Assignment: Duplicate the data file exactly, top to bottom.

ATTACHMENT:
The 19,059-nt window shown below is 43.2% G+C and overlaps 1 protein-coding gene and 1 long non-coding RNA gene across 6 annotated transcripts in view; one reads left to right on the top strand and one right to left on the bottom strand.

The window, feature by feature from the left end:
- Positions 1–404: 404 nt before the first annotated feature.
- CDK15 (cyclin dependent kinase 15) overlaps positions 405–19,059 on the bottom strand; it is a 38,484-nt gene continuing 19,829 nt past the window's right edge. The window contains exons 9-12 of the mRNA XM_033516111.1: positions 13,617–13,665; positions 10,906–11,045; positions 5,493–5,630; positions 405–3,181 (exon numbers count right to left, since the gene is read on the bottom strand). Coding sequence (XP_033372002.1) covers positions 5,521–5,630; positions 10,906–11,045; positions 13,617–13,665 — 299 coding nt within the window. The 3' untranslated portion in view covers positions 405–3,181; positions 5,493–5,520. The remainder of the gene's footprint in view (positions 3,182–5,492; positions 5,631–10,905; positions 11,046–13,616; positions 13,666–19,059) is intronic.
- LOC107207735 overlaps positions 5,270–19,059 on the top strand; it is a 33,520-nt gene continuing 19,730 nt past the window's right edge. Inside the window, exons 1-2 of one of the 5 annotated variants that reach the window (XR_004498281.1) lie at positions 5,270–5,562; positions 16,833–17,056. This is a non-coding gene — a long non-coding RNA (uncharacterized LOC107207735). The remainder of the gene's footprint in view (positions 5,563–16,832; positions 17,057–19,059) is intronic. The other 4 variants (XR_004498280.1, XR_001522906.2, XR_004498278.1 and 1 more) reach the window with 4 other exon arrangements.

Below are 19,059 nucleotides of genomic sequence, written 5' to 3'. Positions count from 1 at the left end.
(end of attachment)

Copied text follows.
The 19,059-nt window shown below is 43.2% G+C and overlaps 1 protein-coding gene and 1 long non-coding RNA gene across 6 annotated transcripts in view; one reads left to right on the top strand and one right to left on the bottom strand.

The window, feature by feature from the left end:
- Positions 1–404: 404 nt before the first annotated feature.
- CDK15 (cyclin dependent kinase 15) overlaps positions 405–19,059 on the bottom strand; it is a 38,484-nt gene continuing 19,829 nt past the window's right edge. The window contains exons 9-12 of the mRNA XM_033516111.1: positions 13,617–13,665; positions 10,906–11,045; positions 5,493–5,630; positions 405–3,181 (exon numbers count right to left, since the gene is read on the bottom strand). Coding sequence (XP_033372002.1) covers positions 5,521–5,630; positions 10,906–11,045; positions 13,617–13,665 — 299 coding nt within the window. The 3' untranslated portion in view covers positions 405–3,181; positions 5,493–5,520. The remainder of the gene's footprint in view (positions 3,182–5,492; positions 5,631–10,905; positions 11,046–13,616; positions 13,666–19,059) is intronic.
- LOC107207735 overlaps positions 5,270–19,059 on the top strand; it is a 33,520-nt gene continuing 19,730 nt past the window's right edge. Inside the window, exons 1-2 of one of the 5 annotated variants that reach the window (XR_004498281.1) lie at positions 5,270–5,562; positions 16,833–17,056. This is a non-coding gene — a long non-coding RNA (uncharacterized LOC107207735). The remainder of the gene's footprint in view (positions 5,563–16,832; positions 17,057–19,059) is intronic. The other 4 variants (XR_004498280.1, XR_001522906.2, XR_004498278.1 and 1 more) reach the window with 4 other exon arrangements.

Below are 19,059 nucleotides of genomic sequence, written 5' to 3'. Positions count from 1 at the left end.